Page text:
Renewable energy firm 'sidelined' by BEC on tender


Tribune Business Editor

A RENEWABLE energy provider has told Tribune Business it felt "sidelined" by the Bahamas Electricity Corporation's (BEC) decision to close its open bidding process and then subsequently sign an agreement with Ocean Thermal Energy Corporation (OTEC), adding that this nation could be "two years ahead" if it had proceeded with the former.

Thomas Schneider, president of Canadian-headquartered Schneider Power, which has partnered with a Bahamian firm to form Eleuthera Wind Power, the firm that will be supplying energy for the Water & Sewerage Corporation's Tarpum Bay reverse osmosis plant, said he had never received a satisfactory explanation from BEC as to why it abruptly cancelled its renewable energy Request for Proposal (RFP) tender launched in 2008-2009.

Schneider Power had been among the four-five shortlisted finalists, he added, with its proposal to supply the BEC grid with 14 Mega Watts (MW) of electricity with wind power-generated energy in New Providence, Abaco and Eleuthera.

Telling Tribune Business that the RFP process "just disappeared", Mr Schneider described as "hogwash" a response he received from BEC's executive chairman, Michael Moss, saying the tender was aborted because renewable energy could not be integrated into the Corporation's grid.

Indicating that Schneider Power's Eleuthera Wind Power venture was decided to prove the company's technology, and capabilities, to both BEC and the Government, Mr Schneider said: "We would love to have more opportunities in the Bahamas. Unfortunately, at this time, BEC has not really moved forward in entertaining any renewable energy options.

"That RFP just disappeared. There was never an answer, so we're not sure why this never arrived at a conclusion......... Then, all of a sudden, BEC made this announcement with OTEC, and there was never a public bid there, so we feel sidelined by BEC.

"We spent a lot of money on this process, and nothing happens. Then, suddenly, someone gets the [go ahead] from BEC. That's great for the Bahamas."

The original RFP process appeared to come to an end after the German consultants, Fichtner, were engaged by the Government under the auspices of Inter-American Development Bank (IDB) financed renewable energy projects to undertake a comprehensive review of BEC and the Bahamas' renewable energy prospects.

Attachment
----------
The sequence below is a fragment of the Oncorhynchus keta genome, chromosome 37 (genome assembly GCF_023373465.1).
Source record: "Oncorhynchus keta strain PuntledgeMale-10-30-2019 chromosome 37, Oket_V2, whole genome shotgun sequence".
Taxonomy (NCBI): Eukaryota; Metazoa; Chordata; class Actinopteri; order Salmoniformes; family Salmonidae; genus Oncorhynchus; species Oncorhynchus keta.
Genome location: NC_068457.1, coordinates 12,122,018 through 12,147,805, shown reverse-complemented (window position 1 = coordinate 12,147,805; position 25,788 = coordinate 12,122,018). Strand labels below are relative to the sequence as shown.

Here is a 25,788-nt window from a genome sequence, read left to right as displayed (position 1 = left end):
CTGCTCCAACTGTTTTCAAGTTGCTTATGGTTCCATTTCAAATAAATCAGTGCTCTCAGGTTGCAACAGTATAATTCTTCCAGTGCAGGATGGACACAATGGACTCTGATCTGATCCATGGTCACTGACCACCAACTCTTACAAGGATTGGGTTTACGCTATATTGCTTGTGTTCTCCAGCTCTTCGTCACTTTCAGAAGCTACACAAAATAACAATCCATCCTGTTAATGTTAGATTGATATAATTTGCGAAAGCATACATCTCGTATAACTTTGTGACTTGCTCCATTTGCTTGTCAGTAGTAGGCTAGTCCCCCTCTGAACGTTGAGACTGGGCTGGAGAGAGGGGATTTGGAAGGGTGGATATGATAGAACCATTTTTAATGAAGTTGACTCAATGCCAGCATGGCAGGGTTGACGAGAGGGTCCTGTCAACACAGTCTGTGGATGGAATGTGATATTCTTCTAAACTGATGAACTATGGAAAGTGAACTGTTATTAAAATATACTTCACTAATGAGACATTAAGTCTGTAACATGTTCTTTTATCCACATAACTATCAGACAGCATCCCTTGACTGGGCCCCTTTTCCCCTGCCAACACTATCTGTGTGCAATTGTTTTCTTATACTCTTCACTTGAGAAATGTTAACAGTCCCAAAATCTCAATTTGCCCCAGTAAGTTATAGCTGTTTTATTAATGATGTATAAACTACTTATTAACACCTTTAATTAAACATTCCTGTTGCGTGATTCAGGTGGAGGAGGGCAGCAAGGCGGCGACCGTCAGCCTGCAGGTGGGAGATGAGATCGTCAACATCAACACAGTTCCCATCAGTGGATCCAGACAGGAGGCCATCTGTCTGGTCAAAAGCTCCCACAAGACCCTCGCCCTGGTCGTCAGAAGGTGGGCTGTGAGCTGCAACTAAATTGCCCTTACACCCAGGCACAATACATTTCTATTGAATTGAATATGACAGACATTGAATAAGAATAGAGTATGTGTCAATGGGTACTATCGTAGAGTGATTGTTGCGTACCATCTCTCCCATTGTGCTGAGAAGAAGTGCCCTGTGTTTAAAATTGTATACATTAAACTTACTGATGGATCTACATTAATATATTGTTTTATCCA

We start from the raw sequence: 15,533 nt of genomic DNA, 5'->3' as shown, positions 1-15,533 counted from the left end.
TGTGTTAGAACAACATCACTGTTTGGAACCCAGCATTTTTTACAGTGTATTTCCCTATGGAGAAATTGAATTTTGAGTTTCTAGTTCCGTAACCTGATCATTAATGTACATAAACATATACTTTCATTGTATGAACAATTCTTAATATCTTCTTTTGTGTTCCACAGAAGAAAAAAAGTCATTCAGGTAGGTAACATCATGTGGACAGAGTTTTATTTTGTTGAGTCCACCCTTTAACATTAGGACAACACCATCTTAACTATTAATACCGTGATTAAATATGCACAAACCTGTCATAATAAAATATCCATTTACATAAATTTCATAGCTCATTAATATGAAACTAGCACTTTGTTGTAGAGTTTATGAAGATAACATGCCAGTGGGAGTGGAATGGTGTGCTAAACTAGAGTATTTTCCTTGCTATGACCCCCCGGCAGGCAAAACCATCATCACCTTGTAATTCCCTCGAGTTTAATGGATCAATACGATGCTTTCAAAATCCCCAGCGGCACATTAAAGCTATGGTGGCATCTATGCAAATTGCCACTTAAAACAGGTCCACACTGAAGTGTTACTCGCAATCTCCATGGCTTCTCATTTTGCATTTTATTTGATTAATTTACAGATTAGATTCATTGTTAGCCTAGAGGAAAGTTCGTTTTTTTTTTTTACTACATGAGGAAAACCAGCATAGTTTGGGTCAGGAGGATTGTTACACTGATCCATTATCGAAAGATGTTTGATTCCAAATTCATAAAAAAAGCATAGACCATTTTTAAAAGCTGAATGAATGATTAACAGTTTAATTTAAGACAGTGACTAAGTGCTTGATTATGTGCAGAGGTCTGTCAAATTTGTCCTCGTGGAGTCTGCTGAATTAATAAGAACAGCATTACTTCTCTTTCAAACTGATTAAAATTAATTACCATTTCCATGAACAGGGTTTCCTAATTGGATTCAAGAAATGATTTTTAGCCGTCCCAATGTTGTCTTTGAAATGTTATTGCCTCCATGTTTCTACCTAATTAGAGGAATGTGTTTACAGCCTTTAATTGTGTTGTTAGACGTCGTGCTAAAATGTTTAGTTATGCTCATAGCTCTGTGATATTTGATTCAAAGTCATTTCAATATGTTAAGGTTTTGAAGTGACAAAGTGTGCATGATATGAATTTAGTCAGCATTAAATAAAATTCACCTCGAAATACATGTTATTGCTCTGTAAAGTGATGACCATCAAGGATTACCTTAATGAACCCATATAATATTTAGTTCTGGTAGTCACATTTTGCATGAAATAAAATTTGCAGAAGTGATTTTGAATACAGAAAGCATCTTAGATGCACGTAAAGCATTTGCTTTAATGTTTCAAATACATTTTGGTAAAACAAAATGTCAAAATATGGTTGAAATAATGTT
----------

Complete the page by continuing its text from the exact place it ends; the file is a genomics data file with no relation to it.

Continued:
Their reports were completed, and nothing much was heard on the renewable energy front in relation to BEC until, in fall 2011, its executive chairman, Michael Moss, announced the signing of a Memorandum of Understanding (MoU) for the possible construction of two ocean thermal energy plants in the Bahamas to produce 10MW of power.

"If that RFP was implemented, the Bahamas would be two years ahead, and the only persons benefiting would be the end consumer," Mr Schneider told Tribune Business.

Schneider Power is now moving to deploy the technology it hoped BEC would benefit from to the benefit of the Water & Sewerage Corporation, and General Electric (GE), operator of the Tarpum Bay reverse osmosis plant. That $2 million wind power project is intended to be the first phase of a $12-$14 million nationwide roll-out, with wind plants supplying a further six reverse osmosis plants in the Family Islands.

"We were absolutely disappointed, but are not giving up on this," Mr Schneider said of the aborted BEC RFP. Referring to his own home at Cable Beach, he added: "Every time I see the electricity bill at my house, it gives me motivation to move forward.

"Our hope is the concept shows the powers that be at BEC this idea is good for the country."

Mr Schneider said that after he wrote to Mr Moss, asking what happened to the original RFP in the wake of the OTEC deal, he received a reply from BEC's executive chairman stating that it was annulled because a study had shown renewable energy could not be integrated into BEC's grid.

"That is just hogwash," said Mr Schneider, "to say renewable energy cannot be integrated into the grid in the Bahamas. When developing countries in southern Africa and Kenya can integrate renewable energy into their grid, you cannot tell me that is not possible in the Bahamas."


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